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Posts Tagged ‘side dish’

Roasted Asparagus with Almonds, Capers & Dill

We thought you couldn’t beat buttered asparagus until Yotam Ottolenghi suggested almonds, capers & dill, a fabulous combination!

Roasted asparagus with almonds, capers & dill – serves 4 as a side dish

  • 600g asparagus, snap off the woody ends
  • 3 tbsp olive oil
  • 30g unsalted butter
  • 20g flaked almonds
  • 30g baby capers, patted dry with kitchen towel
  • 10g dill, roughly chopped
  • salt and black pepper

Preheat the oven to 200°C fan.

Toss the asparagus with 1 tbsp of the oil and some salt and black pepper. Spread over a large parchment-lined baking tray and roast for 8 to 12 minutes depending on thickness, until soft and starting to brown in spots. Transfer to a large serving plate and set aside.

Melt the butter in a small saucepan over a medium-high heat. Add the almonds and fry for a minute or two, stirring, until golden-brown. Pour the almonds and butter over the asparagus.

Add the remaining 2 tbsp of oil to the saucepan and place over a high heat. Once hot, add the capers and fry for 1-2 minutes, stirring all the time, until they have opened up and turned crispy. Remove the capers with a slotted spoon and scatter over the asparagus along with the dill (discard the oil). Serve warm.

(Original recipe from Ottolenghi Simple by Yotam Ottolenghi with Tara Wigley and Esme Howarth, Ebury Press, 2018.)

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Radish Raita

This makes a nice change from the usual cucumber variety. Good with barbecued lamb or pork and dishes with Greek flavours. We liked it on the side of our giant beans and spinach rice.

Radish Tzatziki – serves 2

  • 100g Greek yoghurt
  • ½ tbsp chopped dill, plus extra to serve
  • 8 small radishes, roughly chopped or sliced
  • ½ clove of garlic, crushed
  • juice of ½ lemon

Mix all the ingredients together and season. Garnish with some extra dill.

(Original recipe from BBC Good Food)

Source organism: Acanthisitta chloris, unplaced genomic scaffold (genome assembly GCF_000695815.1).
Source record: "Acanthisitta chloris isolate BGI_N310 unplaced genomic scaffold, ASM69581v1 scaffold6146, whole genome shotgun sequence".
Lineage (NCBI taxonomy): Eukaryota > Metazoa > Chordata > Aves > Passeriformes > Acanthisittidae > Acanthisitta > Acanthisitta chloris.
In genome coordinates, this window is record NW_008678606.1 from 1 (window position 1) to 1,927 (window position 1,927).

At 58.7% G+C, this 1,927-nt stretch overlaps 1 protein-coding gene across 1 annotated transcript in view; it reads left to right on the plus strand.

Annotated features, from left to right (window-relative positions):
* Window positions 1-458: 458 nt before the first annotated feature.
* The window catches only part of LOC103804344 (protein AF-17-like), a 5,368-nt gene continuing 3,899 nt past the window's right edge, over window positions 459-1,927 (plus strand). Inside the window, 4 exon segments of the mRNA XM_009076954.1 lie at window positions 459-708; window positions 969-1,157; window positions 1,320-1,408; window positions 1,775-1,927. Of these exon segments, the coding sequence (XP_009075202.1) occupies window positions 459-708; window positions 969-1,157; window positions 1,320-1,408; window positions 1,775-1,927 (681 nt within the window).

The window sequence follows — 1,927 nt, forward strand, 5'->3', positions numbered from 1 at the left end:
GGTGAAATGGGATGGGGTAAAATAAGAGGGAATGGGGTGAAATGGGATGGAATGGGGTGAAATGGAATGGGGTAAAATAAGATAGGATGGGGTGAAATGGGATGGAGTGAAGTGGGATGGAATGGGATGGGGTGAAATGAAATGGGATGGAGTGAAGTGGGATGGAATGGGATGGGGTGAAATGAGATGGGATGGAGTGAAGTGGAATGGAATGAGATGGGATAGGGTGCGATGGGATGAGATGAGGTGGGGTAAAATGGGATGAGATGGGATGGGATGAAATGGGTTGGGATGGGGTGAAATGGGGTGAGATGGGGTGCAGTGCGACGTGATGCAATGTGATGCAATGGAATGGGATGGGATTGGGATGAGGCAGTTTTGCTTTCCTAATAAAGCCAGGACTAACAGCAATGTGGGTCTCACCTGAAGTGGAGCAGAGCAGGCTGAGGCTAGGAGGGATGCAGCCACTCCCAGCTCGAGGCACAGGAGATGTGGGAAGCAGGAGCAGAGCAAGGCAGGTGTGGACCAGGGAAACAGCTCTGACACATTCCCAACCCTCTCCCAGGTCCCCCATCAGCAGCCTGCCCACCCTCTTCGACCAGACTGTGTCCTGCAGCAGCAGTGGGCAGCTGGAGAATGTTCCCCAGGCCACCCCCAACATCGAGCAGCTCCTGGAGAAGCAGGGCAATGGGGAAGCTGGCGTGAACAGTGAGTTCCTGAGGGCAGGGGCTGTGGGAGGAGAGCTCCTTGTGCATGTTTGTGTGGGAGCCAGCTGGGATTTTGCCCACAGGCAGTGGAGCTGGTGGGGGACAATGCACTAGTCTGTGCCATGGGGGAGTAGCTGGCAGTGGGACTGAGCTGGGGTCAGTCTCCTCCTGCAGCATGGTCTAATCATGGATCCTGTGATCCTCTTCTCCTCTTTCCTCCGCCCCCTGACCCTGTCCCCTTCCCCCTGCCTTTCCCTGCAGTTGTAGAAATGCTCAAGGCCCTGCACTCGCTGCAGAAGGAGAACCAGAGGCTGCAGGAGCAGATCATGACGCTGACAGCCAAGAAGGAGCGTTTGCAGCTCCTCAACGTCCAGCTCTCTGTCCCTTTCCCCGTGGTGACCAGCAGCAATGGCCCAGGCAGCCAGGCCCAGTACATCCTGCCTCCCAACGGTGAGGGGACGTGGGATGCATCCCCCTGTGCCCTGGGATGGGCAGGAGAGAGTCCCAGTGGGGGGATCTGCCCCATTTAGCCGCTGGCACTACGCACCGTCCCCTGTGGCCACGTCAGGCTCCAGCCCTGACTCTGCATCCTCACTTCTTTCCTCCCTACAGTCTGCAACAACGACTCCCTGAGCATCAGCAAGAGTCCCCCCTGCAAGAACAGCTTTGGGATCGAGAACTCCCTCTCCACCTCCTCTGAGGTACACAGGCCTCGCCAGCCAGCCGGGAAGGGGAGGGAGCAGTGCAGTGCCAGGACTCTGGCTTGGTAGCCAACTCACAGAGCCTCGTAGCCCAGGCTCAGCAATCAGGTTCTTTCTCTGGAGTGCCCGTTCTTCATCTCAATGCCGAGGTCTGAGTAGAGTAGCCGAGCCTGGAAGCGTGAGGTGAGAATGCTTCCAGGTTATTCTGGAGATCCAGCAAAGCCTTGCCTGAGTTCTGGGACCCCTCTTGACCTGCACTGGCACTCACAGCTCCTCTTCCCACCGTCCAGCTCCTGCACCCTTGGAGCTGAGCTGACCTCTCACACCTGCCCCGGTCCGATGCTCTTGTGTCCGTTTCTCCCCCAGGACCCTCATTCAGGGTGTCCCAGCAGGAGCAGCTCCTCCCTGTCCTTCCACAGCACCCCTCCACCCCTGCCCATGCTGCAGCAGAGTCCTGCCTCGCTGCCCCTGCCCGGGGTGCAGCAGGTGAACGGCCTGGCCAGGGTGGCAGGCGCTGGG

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Giant Butter Bean Stew

This Greek butter bean stew can be served on it’s own either as a starter or as a veggie main. The kitchen smells fab as it cooks and you can have it ready in advance and just reheat to serve. We like it served on the side of some barbecued lamb, spinach rice and radish tzatziki.

Wine Suggestion: This dish shines with light and fresh red wines with little or no oak. Good on it’s own with the Rocca delle Macie Chianti Vernaiolo, an unoaked and youthful wine. However, the other night we served it with lamb, as part of a larger meal so chose the vibrant Gulfi Cerasuolo, a Nero d’Avola and Frappato blend from Sicily. Bright red fruits, an earthy depth and fresh finish complimented the lamb to the dill and feta. I think we’ll be drinking more of this wine in future.

Giant Butter Bean Stew – serves 6 as a side

  • 2 x 400g tins good quality butter beans
  • 50ml extra virgin olive oil
  • 1 large red onion, finely sliced
  • 1 large carrot, finely sliced
  • 1 celery stalk with leaves, finely chopped
  • 2 sundried tomatoes, sliced
  • 2 x 400g tins plum tomatoes
  • 2 garlic cloves, chopped
  • ½ tsp paprika
  • ½ tsp ground cinnamon
  • 1 tbsp tomato purée
  • ½ tsp sugar
  • small pack flat-leaf parsley, finely chopped
  • small pack dill, finely chopped
  • 100g feta, crumbled

Drain the butter beans and reserve 100ml of the liquid.

Heat the oil in a large flameproof casserole dish and cook the onions, carrots and celery until tender and the onions are soft and transparent, but not coloured. Stir in the rest of the ingredients, reserving half of the chopped herbs and feta, and season. Squeeze the tinned tomatoes with your hands as you add them to the dish to break them up.

Heat the oven to 180C/160C fan/gas 4.

Cook over a gentle heat for another 5 minutes, then add the reserved liquid. Cover the dish and bake in the oven for 40 minutes. Check occasionally and add more water if the dish looks dry.

Remove the lid and cook for another 10 minutes. Stir through the reserved herbs, season to taste, then crumble over the remaining feta.

(Original recipe from BBC Good Food)